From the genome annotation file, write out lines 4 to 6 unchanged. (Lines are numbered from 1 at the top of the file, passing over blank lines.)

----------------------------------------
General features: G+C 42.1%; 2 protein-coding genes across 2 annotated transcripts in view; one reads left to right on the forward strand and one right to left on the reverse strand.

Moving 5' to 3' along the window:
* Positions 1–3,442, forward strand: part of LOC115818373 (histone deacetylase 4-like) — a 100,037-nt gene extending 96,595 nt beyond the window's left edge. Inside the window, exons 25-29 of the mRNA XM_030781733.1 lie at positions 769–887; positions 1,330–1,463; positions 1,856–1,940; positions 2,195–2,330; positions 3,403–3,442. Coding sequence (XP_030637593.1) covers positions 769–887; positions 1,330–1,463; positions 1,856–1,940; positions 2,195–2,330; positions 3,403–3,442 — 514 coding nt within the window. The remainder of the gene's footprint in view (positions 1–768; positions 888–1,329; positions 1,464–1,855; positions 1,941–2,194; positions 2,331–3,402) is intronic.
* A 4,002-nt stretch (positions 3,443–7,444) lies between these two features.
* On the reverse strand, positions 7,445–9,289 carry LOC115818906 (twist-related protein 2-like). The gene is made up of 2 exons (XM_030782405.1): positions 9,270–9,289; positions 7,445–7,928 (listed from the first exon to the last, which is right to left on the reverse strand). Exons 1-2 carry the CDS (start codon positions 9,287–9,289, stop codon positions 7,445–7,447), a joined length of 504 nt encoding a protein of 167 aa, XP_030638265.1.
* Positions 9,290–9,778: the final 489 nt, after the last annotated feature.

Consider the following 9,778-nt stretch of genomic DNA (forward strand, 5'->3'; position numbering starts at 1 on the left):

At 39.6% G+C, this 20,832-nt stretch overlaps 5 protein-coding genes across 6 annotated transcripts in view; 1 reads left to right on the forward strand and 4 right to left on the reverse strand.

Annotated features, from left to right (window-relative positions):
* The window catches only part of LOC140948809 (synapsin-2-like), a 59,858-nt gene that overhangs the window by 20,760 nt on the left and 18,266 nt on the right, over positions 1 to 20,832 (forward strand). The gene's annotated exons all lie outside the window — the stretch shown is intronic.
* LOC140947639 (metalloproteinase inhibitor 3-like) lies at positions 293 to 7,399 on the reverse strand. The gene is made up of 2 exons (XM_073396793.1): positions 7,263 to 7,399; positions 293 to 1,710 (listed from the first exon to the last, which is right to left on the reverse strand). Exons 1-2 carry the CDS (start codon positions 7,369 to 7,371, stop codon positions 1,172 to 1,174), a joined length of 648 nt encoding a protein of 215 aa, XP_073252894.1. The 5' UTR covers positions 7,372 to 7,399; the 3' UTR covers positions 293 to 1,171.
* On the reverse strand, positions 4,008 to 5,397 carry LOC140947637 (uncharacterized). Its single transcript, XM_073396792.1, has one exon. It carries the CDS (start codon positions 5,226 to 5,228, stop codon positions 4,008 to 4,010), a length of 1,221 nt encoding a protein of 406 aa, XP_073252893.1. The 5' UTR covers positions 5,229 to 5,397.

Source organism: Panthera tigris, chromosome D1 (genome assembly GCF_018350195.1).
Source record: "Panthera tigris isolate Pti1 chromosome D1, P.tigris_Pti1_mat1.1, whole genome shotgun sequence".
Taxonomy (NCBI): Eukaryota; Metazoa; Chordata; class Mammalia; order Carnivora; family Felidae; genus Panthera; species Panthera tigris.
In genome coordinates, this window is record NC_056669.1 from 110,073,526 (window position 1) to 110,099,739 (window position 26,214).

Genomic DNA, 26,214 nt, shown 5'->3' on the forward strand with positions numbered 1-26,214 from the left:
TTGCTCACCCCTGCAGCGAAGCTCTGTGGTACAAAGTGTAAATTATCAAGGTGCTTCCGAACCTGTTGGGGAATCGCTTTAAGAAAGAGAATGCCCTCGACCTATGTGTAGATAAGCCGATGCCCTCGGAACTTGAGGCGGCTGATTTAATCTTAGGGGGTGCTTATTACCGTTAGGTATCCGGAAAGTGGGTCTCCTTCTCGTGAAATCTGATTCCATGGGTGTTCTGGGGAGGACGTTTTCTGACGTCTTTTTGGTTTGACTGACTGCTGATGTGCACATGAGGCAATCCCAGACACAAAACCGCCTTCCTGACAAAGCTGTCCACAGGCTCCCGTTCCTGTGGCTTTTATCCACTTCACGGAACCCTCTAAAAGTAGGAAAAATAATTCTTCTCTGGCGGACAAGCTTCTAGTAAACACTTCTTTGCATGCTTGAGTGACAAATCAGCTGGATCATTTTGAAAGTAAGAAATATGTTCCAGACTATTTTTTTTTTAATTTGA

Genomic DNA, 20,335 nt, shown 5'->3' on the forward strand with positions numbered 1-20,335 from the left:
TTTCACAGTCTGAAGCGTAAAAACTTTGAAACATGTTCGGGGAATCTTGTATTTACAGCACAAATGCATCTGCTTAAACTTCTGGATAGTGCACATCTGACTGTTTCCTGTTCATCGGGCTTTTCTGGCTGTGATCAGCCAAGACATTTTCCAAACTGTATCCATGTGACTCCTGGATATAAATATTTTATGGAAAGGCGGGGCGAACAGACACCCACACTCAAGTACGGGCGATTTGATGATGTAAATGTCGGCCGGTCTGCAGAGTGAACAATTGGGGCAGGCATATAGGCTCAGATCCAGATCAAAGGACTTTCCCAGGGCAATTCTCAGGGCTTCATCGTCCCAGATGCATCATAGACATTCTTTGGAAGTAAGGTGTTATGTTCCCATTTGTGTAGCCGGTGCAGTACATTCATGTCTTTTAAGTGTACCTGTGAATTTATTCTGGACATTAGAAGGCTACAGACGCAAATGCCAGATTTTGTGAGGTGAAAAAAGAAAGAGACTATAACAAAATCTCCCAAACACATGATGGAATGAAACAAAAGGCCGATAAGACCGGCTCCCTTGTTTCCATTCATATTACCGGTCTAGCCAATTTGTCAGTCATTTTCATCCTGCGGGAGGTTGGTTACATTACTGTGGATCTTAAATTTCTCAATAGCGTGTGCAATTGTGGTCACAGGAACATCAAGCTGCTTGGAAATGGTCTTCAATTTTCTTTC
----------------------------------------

* A 4,002-nt stretch (positions 3,443–7,444) lies between these two features.
* On the reverse strand, positions 7,445–9,289 carry LOC115818906 (twist-related protein 2-like). The gene is made up of 2 exons (XM_030782405.1): positions 9,270–9,289; positions 7,445–7,928 (listed from the first exon to the last, which is right to left on the reverse strand). Exons 1-2 carry the CDS (start codon positions 9,287–9,289, stop codon positions 7,445–7,447), a joined length of 504 nt encoding a protein of 167 aa, XP_030638265.1.
* Positions 9,290–9,778: the final 489 nt, after the last annotated feature.